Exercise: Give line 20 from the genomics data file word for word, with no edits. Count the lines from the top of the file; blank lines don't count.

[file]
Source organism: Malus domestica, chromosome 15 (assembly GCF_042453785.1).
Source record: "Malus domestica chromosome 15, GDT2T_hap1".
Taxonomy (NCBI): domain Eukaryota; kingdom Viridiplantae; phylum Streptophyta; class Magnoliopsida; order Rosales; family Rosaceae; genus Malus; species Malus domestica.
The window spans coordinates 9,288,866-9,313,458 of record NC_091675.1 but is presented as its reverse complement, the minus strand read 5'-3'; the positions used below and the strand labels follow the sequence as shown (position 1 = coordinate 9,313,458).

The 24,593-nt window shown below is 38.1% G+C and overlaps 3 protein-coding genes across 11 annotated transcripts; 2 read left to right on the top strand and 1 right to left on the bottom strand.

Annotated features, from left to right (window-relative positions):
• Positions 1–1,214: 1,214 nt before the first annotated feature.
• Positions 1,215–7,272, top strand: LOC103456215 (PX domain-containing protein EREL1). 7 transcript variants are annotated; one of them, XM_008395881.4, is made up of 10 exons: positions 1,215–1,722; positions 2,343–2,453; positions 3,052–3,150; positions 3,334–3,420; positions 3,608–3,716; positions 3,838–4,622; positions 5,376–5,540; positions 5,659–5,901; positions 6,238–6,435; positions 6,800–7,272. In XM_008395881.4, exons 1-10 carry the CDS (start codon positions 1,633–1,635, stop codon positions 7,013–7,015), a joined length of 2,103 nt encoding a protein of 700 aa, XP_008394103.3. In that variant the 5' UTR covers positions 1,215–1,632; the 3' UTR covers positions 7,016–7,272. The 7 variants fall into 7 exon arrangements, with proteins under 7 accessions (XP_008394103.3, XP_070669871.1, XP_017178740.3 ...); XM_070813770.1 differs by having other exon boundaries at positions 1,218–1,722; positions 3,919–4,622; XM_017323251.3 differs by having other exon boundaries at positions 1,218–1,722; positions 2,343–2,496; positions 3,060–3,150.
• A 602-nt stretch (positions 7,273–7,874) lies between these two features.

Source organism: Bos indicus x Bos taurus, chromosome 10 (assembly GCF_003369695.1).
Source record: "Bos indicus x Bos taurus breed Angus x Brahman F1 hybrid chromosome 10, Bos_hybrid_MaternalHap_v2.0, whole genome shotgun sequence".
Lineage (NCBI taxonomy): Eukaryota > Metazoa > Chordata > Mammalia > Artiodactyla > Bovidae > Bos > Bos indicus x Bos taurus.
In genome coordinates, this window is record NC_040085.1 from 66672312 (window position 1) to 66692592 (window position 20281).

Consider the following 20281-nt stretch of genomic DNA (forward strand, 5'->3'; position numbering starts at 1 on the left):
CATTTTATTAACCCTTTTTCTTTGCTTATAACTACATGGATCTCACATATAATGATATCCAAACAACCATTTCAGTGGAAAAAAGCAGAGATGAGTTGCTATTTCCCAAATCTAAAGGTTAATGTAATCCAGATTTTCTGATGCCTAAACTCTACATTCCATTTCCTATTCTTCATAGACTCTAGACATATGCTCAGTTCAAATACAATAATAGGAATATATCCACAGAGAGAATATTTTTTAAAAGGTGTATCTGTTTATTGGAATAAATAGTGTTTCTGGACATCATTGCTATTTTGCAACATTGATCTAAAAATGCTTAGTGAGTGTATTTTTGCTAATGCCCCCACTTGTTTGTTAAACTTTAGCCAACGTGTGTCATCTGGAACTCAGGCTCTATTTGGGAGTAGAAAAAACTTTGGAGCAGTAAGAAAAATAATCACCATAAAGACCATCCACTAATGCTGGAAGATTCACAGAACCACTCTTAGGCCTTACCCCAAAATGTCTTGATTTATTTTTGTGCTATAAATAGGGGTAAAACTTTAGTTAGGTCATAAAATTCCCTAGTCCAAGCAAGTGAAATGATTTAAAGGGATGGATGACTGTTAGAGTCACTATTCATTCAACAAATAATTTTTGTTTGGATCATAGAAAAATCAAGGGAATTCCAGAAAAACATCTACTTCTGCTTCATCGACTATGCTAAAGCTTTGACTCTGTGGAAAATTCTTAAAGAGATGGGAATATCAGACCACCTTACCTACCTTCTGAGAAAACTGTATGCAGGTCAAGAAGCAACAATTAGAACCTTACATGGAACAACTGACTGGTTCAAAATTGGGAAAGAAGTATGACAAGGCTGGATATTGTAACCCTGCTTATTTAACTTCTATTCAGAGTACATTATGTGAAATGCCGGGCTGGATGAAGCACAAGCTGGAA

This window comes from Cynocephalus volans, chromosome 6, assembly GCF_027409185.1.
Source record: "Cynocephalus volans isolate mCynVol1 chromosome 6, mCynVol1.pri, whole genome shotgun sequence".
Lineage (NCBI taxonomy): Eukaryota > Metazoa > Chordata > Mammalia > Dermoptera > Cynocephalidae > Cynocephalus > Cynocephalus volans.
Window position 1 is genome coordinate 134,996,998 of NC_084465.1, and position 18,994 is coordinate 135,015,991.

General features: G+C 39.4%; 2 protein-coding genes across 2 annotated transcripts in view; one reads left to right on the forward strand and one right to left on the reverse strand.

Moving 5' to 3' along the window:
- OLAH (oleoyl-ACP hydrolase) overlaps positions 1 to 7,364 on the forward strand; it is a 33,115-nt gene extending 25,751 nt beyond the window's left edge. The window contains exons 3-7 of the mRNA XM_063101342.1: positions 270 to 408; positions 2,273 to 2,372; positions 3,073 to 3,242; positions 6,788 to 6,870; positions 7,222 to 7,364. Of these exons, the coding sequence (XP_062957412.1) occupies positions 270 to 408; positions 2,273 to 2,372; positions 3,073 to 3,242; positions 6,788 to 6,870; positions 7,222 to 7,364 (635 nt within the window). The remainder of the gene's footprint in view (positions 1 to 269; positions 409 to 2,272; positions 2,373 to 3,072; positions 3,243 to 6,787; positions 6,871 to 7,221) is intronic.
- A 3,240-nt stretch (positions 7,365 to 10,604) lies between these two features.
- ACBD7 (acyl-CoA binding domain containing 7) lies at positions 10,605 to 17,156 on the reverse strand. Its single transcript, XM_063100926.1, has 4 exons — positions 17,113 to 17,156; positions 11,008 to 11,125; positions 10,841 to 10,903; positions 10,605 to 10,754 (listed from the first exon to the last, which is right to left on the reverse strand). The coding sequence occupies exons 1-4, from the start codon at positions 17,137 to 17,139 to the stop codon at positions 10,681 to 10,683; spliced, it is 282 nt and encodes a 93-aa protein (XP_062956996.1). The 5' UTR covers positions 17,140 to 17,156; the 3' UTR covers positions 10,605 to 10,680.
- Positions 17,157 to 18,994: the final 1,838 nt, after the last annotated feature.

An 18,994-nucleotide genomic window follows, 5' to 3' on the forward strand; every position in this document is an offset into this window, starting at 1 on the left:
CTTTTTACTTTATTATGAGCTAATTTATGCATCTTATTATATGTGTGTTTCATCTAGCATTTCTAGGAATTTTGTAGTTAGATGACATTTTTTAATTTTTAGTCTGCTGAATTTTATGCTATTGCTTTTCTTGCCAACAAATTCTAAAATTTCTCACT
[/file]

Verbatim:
General features: G+C 39.4%; 2 protein-coding genes across 2 annotated transcripts in view; one reads left to right on the forward strand and one right to left on the reverse strand.